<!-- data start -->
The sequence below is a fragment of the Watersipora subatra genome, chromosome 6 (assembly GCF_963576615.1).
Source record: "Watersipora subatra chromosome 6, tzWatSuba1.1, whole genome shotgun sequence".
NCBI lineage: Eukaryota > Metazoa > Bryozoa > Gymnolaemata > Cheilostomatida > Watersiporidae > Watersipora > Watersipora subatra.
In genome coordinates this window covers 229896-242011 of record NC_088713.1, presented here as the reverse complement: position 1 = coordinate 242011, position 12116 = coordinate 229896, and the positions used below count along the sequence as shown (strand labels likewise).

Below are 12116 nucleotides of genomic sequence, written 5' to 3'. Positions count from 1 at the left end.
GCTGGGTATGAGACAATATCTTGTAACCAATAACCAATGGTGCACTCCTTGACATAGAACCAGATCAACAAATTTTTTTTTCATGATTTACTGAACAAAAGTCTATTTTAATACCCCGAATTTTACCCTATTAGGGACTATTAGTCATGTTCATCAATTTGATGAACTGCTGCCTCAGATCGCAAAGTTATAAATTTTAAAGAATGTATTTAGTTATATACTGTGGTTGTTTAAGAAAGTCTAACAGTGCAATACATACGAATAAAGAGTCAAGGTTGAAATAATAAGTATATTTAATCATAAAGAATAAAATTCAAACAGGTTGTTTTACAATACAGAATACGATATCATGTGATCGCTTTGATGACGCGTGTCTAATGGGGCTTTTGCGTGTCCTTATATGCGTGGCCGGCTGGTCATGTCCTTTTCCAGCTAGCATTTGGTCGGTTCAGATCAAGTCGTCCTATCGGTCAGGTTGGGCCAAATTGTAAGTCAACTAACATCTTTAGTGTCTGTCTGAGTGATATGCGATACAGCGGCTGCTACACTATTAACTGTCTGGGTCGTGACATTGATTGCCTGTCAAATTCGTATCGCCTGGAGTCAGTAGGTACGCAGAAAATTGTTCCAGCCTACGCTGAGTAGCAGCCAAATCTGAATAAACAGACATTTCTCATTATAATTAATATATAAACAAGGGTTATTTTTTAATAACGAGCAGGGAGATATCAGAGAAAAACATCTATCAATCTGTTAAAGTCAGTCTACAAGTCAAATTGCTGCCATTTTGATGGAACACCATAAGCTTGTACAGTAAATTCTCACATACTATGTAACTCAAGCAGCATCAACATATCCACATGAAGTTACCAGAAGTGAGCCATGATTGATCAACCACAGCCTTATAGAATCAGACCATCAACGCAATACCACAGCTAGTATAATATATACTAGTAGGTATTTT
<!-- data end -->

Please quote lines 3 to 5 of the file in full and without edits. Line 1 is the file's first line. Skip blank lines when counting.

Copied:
NCBI lineage: Eukaryota > Metazoa > Bryozoa > Gymnolaemata > Cheilostomatida > Watersiporidae > Watersipora > Watersipora subatra.
In genome coordinates this window covers 229896-242011 of record NC_088713.1, presented here as the reverse complement: position 1 = coordinate 242011, position 12116 = coordinate 229896, and the positions used below count along the sequence as shown (strand labels likewise).

Below are 12116 nucleotides of genomic sequence, written 5' to 3'. Positions count from 1 at the left end.